There are stories galore on this album, some of them exploring dark underbellies and darker emotions, some stepping straight into the toe-tapping traditions of country. Colburn doesn’t so much sing as you call you in, to pay attention to her (although she does have a great singing voice). She’s accompanied by guitar parts – presumably played by Moseley – that have their own stories, although at first you’ll want to listen to Colburn’s voice telling you what’s what.
This is not a beginner’s introduction to country music, particularly if you’re used to lyrics that sound like a repeat of so many other love songs. This is country music for those who love the storytelling side of country, and the side where people aren’t afraid to bring their real selves to their work. Colburn and Moseley seem so real that they could set up their gear in the corner of your living room and play just to you, and you’d think they’re singing just to you, but in the way of true artists their work is not only intimate but universal, familiar and strange all at the same time.
Easy, Sleazy and Greazy is out now.
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Brisbane band Good Will Remedy have released a glorious new album, Silver Lined, as the successor to their self-titled debut album. The album was recorded in Brisbane and features some luminaries of the local scene, including Danny Widdicombe. Good Will Remedy cite influences that include Tom Petty, Ryan Adams and the Black Crowes, although there is plenty of energy from illustrious Brisbane bands (such as The Go-Betweens all the way to Regurgitator) to be found in their sound.
To celebrate the album’s release, the track-by-track notes for the album can be read exclusively here – just click on the Soundcloud image to listen while you read …
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So I missed this one in January, when I meant to review it. Consequently this will be a shorter ‘album news’ piece so no more time is lost … because Greenbah is worth your time. The eight songs on this third album from Billy Roberts and the Rough Riders are packed with guitars and piano, echoing Australian pub rock from a bygone era – without sounding intentionally nostalgic – but also drawing on country and folk influences to create something compelling.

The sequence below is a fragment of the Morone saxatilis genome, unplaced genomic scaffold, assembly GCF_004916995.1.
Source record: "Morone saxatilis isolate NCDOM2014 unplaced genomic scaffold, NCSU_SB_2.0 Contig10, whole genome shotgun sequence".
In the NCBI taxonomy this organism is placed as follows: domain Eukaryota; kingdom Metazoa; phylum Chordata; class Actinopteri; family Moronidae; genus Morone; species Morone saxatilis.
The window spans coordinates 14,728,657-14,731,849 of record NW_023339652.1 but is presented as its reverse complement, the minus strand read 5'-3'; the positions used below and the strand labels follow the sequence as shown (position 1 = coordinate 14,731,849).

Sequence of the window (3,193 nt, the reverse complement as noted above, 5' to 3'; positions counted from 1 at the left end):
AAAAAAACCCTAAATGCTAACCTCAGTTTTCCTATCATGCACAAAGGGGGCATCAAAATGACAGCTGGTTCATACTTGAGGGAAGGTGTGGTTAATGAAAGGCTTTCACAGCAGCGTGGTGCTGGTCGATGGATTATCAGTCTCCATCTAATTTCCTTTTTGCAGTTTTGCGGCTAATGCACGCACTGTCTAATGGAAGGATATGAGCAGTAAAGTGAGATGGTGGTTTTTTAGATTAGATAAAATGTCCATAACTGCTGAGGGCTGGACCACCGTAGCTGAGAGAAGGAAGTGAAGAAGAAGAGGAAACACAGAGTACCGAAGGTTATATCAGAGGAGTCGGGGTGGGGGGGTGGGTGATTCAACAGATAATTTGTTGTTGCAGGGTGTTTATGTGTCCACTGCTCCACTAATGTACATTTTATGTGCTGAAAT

The band has quite the work ethic, releasing new music regularly, and the experience shows. The songs are tightly constructed and while there’s a lot of instruments in each one, nothing is wasteful.
This is not an album for a quiet afternoon – it’s something to keep you alert on a long drive, it’s a rowdy gathering with friends, it’s a morning pep-up. And because of that above-mentioned work ethic, you know there will be plenty more where that came from.
Greenbah is out now.
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Australian country music artists often cover American country songs, which is, of course, completely fitting: our country music can trace a certain amount of its lineage from the United States. However, while many of those Australian artists do a wonderful job with those covers, it’s hard to imagine anyone doing a better job than American-born now Australian-resident Jen Mize and Brisbane artist Mark Sholtez, who have released the album Twilight on the Trail, a collection of old American cowboy songs such as the traditional ‘Home on the Range’, ‘The Black Hills of Dakota’ (originally sung by Doris Day in Calamity Jane) and ‘Cow Cow Boogie’ (sung by artists including Dorothy Dandridge and Ella Fitzgerald).
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The Wolfe Brothers have a reputation – a good one. It involves them being a country rock band, and always putting on a great show, and being very, very entertaining. They will put the same amount of energy into three songs at the Peel Street Fanzone as a massive festival show. They’ve been Lee Kernaghan’s touring band for years, as well as playing in the support slot at his shows, so they’ve had lots of opportunities to develop their skills and they’ve taken them. Nothing at all is wrong with what they’ve been doing, so it wouldn’t make sense to change it. More than that, they’d have to be brave to change something their fans love. Yet change it they have.
Country Heart is the Tasmanian band’s fourth studio album, and when I last interviewed guitarist Brodie Rainbird he mentioned that it was going to be very different to the first three. For the first time they had asked popular producer Matt Fell to work on an album with them, and Fell’s direction was not just completely different to what they were used to but they loved it. And that enjoyment of the experience is evident all over this record.